I think a reading of Kill Boxes is particularly valuable at this time to unmask the inhumane features of post-Westphalian forms of violent conflict. We are left to ponder whether it is too late to wish for a humane future in which there is respect for and deference to the dynamics of self-determination in the non-West. We need also to seek to have the deadly mechanisms of the post-9/11 auto-immune reactive politics pass through ethical filters before carrying out their deadly missions, sometimes in foreign countries that are even remote from the declared combat zones. At the very least, the challenges posed throughout this book point to an urgent need to reconstruct international humanitarian law in light of the realities of these non-territorial patterns of transnational conflict.

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Globalization Is Just a Contemporary Word for Financial Colonialism


By Mark Karlin

The collapsed remains of the Rana Plaza garment factory in near Dhaka, Bangladesh, June 30, 2013. The police in Bangladesh filed formal murder charges June 1, 2015, against 41 people accused of involvement in the 2013 collapse of a building that housed several clothing factories, leaving more than 1,100 people dead in the worst disaster in garment industry history. (Photo: Khaled Hasan / The New York Times)

The collapsed remains of the Rana Plaza garment factory in near Dhaka, Bangladesh, June 30, 2013. The police in Bangladesh filed formal murder charges June 1, 2015, against 41 people accused of involvement in the 2013 collapse of a building that housed several clothing factories, leaving more than 1,100 people dead in the worst disaster in garment industry history. (Photo: Khaled Hasan / The New York Times)

The “have” nations increase profits for their corporations at the expense of grievously underpaid workers in developed nations. The developed nations call this globalization, John Smith argues in his book Imperialism in the Twenty-First Century: Globalization, Super-Exploitation, and Capitalism’s Final Crisis. In this interview with Truthout, Smith discusses his contention that globalization is just neocolonialism by another name.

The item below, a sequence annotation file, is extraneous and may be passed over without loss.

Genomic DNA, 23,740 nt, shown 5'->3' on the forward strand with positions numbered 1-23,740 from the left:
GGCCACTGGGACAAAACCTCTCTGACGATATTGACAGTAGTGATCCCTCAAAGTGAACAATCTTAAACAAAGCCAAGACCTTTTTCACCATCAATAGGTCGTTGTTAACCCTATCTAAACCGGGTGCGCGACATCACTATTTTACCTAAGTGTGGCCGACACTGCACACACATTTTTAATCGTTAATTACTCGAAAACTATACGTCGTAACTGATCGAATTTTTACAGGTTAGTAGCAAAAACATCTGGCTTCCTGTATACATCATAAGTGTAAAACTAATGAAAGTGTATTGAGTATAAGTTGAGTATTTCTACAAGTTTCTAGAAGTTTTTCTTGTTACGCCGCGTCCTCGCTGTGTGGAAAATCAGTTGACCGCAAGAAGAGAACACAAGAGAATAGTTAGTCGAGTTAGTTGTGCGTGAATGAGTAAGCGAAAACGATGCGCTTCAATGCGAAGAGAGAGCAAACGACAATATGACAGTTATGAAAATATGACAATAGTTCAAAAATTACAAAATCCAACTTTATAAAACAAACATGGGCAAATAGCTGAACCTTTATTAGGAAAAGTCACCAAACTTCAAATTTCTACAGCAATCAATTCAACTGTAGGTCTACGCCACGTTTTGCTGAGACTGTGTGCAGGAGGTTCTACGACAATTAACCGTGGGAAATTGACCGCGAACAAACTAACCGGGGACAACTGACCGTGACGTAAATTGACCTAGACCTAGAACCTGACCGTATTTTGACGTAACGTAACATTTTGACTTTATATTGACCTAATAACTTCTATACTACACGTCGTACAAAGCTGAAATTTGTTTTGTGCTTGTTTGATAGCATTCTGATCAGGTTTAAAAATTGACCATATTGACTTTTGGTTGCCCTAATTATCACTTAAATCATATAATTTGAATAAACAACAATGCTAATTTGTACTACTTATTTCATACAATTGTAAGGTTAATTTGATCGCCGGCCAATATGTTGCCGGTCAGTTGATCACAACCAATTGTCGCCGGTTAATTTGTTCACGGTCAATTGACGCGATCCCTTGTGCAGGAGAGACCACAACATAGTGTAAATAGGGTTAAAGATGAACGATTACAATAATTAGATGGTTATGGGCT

Mark Karlin: Why did you choose to begin your book with the collapse of Rana Plaza in 2013, which killed more than one thousand exploited garment workers in Bangladesh?

John Smith: Three reasons. First, the Rana Plaza disaster — a heinous crime, not an accident — aroused the sympathy and solidarity of hundreds of millions of people around the world, and reminded us all of just how intimately connected we are to the women and men who make our T-shirts, trousers and underwear. It epitomized the dangerous, exploitative and oppressive conditions endured by hundreds of millions of workers in low-wage countries whose labor provides firms in imperialist countries with much of their raw materials and intermediate inputs and working people with so many of our consumer goods. I wanted to bring these legions of low-wage workers “into the room” from the very beginning; to confront readers with the fact of our mutual interdependence and also with facts about the great differences in wages, living conditions and life chances that we are aware of but too often choose to ignore.